0

I'm doing a LAB from a RHCSA book and would like to ask for some help. The task is:

Log on to host1 as root and create directory /shared_dir1. Create a group called shared_grp and assign user1000 and user2000 to it (create these users). Set up appropriate ownership, group membership, and permissions on the directory to support group collaboration.

What I've done so far:

1) created the /shared_dir1 as root

mkdir /shared_dir1

2) create the group shared_grp

groupadd -g 9998 shared_grp

3) created both users

adduser user1000
adduser user2000

4) assigned user1000 and user2000 to the shared_grp

usermode -G shared_grp user1000
usermode -G shared_grp user2000

5) to support group collaboration I've set the setgid bit as follows

chmod g+s /shared_dir1

6)verified that the setgid bit is set properly

ls -ld /shared_dir1

drwxr-**s**r-x 

7) changed group ownership from root to shared_grp:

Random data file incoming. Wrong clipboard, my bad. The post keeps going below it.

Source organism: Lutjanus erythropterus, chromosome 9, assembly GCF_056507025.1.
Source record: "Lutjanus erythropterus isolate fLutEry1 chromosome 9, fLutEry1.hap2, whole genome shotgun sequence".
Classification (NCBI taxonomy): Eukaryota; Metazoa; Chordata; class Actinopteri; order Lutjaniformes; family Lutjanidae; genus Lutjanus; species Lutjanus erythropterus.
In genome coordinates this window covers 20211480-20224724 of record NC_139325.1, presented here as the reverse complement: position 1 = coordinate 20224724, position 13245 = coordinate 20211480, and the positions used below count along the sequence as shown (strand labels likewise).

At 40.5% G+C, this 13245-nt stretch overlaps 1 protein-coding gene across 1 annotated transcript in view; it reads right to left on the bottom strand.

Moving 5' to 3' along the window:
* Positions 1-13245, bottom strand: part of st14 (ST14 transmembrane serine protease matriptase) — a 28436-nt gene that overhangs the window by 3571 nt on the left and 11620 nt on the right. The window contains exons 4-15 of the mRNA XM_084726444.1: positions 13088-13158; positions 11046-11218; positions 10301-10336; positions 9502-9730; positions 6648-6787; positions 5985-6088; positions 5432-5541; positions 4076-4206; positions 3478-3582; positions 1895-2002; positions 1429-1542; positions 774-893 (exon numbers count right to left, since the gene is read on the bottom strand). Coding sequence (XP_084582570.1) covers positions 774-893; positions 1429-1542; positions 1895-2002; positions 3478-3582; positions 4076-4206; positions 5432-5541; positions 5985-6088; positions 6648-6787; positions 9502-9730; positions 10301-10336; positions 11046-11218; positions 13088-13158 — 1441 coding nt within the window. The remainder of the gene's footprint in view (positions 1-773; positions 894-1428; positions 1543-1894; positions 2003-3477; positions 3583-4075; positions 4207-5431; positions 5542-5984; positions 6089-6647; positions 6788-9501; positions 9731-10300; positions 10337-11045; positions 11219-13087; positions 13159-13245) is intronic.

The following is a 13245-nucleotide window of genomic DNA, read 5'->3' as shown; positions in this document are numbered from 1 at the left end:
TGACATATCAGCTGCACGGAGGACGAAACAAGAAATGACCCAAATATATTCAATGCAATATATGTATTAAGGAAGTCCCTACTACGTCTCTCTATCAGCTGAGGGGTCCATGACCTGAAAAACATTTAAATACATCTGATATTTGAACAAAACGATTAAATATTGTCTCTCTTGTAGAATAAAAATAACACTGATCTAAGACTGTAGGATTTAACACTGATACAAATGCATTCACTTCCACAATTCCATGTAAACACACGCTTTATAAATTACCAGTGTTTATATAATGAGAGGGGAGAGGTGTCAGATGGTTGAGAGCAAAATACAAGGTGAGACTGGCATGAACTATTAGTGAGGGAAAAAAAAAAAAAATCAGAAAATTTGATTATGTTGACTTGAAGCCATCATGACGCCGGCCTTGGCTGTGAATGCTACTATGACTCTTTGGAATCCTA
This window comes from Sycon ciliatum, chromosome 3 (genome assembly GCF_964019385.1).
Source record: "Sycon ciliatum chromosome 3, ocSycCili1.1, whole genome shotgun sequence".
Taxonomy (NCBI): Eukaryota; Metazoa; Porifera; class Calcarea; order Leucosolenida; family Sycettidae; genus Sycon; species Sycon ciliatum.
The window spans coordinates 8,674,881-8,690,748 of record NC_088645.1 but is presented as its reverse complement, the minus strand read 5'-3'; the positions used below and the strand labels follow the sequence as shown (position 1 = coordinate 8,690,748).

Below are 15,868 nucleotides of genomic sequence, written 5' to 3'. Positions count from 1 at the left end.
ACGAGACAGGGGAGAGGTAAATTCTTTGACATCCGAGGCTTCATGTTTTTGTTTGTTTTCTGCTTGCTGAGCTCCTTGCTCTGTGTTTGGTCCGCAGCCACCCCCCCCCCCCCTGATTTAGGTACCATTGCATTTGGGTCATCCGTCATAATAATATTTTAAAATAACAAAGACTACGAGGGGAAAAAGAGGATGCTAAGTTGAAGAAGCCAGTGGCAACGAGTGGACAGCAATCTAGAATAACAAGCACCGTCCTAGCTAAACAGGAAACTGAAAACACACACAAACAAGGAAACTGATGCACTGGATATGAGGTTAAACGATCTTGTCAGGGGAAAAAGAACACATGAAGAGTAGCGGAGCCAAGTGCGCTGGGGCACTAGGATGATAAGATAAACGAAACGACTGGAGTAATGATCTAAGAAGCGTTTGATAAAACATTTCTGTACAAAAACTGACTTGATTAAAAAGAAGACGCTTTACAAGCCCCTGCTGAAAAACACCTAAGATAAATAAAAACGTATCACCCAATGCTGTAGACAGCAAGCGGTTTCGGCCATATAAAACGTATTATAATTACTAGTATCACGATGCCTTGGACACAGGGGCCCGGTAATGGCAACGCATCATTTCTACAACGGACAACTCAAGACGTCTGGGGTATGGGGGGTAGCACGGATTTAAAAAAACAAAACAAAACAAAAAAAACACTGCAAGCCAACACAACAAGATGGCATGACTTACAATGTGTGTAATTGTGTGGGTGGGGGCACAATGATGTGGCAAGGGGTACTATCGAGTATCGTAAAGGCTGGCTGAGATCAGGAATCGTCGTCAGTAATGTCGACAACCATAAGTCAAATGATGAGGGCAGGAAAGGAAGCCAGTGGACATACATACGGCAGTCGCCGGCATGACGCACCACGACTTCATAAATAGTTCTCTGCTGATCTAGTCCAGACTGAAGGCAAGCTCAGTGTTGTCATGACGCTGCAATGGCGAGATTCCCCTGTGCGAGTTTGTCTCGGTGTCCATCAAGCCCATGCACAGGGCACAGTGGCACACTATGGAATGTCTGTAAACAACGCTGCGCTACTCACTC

chown root:shared_grp /shared_dir1

My first question is, why I'm able to cd in to the /shared_dir1 (with user1000 or user2000 when according to the ls command the /shared_dir1 is lacking the execute permission ?

2

The lower-case 's' in the mode string means it is set-gid with executable. That string is a 2755 permissions set. If you remove the group executable bit but leave the setgid, you will see:

drwxr-Sr-x

which would be numerical mode 2745.

  • Thank you@John. I appreciate your help! My book was not mentioning it ;( Just one more question. When they mention permissions and please correct me if I'm wrong but wouldn't I have first to modify the groups permission on this particular directory e.g chmod g+w /shared_dir1 so that they can read, write to files in that directory? If yes, what about preventing from accidental and non accidental file deletion ? Should I also use the sticky bit along with the setgid ?Many thanks! – adam86 Sep 15 '16 at 14:46

Your Answer

By clicking “Post Your Answer”, you agree to our terms of service, privacy policy and cookie policy

Not the answer you're looking for? Browse other questions tagged or ask your own question.